victim subject’s partner sexually stimulated that person. At the end of each session, there were exit questions involving asking the test subject for a subjective assessment of level of arousal and level of nervousness (to help control for whether or not nervousness was what the EEG was recording). During all this, a note-taker would be timing the events and recording anything that could present an anomaly on the EEG, as well as observations of each subject’s behavior.
My partner in science brought one of her partners along–the mutual friend who’d introduced the two of us on Twitter and made the whole thing happen. He brought a netbook to record data and a really nifty necklace with a microphone and a bunch of LEDs that would glow and change according to the ambient sound. That bit became interesting a little later on, as it turns out.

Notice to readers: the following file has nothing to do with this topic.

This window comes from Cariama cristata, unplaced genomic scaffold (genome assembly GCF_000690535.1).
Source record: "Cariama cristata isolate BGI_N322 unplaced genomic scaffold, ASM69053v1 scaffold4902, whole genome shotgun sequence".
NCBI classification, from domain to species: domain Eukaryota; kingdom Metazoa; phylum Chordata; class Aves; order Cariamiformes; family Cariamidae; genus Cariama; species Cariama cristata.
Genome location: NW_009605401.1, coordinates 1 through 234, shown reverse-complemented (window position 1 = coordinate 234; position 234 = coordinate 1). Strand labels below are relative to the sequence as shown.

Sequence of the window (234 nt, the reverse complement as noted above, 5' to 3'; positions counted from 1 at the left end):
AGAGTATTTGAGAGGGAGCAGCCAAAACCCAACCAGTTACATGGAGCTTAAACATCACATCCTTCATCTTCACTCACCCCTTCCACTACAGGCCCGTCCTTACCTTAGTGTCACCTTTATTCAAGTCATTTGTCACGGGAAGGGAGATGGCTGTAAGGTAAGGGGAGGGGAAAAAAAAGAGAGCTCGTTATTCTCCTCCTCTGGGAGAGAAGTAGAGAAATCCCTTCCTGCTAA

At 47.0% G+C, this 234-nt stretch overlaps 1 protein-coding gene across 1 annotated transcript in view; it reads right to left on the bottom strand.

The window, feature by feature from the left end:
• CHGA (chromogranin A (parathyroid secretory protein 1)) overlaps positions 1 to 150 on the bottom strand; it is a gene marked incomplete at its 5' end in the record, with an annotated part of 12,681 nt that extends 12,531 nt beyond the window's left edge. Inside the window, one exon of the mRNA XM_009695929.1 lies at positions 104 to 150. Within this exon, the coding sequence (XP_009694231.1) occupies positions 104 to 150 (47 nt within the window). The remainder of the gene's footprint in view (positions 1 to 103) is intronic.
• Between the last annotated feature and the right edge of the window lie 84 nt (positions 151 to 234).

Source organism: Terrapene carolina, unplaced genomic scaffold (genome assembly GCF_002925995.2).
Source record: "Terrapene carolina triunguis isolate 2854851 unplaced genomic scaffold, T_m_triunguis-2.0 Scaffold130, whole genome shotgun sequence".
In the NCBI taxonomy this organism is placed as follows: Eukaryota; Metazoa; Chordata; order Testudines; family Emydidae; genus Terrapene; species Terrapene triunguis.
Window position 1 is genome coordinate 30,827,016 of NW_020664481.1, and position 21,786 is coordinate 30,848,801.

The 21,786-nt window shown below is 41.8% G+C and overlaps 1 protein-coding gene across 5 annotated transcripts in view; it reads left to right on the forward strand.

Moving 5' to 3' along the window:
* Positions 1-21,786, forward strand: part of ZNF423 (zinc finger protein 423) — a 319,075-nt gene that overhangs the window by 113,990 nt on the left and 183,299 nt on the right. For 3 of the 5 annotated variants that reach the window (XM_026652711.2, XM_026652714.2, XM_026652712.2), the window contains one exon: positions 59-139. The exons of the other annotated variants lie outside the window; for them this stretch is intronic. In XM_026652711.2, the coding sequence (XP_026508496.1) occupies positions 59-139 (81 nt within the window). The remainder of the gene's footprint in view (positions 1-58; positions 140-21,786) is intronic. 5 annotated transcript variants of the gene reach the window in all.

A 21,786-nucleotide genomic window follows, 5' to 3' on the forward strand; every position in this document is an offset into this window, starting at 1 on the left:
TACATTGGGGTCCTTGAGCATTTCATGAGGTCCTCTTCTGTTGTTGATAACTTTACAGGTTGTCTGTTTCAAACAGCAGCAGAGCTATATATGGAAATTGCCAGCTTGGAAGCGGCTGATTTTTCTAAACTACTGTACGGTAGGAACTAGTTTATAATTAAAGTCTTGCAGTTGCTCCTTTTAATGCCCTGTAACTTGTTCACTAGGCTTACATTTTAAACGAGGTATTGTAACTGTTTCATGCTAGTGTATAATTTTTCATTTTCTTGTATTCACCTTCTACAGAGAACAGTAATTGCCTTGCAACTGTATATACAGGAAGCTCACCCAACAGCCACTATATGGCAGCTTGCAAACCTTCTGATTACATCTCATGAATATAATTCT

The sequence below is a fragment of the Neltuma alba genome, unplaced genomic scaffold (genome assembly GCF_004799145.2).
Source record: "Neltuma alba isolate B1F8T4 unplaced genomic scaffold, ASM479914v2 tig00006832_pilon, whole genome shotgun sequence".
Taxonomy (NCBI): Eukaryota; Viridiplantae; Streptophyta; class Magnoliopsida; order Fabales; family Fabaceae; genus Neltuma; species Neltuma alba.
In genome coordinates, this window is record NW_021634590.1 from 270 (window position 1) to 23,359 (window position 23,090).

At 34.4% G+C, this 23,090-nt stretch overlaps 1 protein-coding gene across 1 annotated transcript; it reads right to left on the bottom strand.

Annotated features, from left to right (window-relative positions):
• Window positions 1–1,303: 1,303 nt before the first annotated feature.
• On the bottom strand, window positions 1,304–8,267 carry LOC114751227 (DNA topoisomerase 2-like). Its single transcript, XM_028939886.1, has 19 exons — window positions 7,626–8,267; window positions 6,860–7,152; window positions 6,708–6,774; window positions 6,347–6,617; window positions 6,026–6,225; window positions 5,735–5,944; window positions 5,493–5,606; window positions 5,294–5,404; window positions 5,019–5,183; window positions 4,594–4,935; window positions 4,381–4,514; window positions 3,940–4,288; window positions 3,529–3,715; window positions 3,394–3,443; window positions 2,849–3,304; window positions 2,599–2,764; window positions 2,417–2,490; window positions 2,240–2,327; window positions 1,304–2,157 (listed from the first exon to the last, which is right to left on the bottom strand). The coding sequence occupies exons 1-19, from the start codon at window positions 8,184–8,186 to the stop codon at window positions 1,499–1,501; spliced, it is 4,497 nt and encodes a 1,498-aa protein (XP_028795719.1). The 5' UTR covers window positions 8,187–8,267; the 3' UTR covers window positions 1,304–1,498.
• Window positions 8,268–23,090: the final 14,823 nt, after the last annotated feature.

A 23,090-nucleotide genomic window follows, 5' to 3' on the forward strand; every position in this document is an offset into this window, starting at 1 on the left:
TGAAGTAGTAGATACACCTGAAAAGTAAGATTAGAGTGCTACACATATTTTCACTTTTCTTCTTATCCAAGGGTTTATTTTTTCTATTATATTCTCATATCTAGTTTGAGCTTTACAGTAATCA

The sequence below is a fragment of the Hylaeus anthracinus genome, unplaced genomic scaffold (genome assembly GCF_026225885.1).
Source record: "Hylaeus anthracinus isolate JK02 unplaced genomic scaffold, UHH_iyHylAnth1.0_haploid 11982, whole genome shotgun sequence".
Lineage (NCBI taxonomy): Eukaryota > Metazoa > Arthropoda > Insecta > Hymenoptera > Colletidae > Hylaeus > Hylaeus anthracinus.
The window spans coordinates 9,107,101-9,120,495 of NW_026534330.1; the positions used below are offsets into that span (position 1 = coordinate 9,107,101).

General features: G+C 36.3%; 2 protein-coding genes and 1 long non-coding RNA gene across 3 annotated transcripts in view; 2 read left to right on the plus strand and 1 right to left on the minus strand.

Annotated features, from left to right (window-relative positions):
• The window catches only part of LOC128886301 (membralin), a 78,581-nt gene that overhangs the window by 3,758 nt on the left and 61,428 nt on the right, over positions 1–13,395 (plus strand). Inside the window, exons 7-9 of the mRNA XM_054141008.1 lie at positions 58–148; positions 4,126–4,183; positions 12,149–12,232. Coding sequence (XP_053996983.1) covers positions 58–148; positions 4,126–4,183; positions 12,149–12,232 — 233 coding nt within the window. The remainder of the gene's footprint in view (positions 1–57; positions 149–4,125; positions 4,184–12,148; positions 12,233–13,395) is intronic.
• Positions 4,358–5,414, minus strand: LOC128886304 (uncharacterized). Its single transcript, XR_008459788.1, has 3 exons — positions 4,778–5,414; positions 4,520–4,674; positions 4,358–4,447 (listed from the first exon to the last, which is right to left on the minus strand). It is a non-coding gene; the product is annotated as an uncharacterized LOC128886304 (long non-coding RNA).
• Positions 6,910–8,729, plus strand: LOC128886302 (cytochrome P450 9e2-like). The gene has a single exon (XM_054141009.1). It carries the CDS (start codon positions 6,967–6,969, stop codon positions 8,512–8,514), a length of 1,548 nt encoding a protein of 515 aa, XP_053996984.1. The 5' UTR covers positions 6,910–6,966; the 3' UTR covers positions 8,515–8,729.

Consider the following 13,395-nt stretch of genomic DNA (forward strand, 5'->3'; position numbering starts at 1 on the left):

Photo gear (for the subjects willing to be photographed), netbook, modified Mattel Mindflex, and Arduino in pace, we were ready to start.
I’ll skip over the next few hours, as it was for the most part nothing but people putting on the MindFlex, doing a bit of reading and meditating and stuff, and then lying still and being sexually stimulated in various ways. I would hate to bore you with the details. Such details are the stuff of scientific research, but when described in black and white, they tend toward the drab and tedious: “Subject number three spread her legs while her partner slowly kissed his way down her body, until at three minutes and sixteen seconds reaching her clitoris, at which point the subject began to moan and…” You get the idea. Pretty dry stuff, right?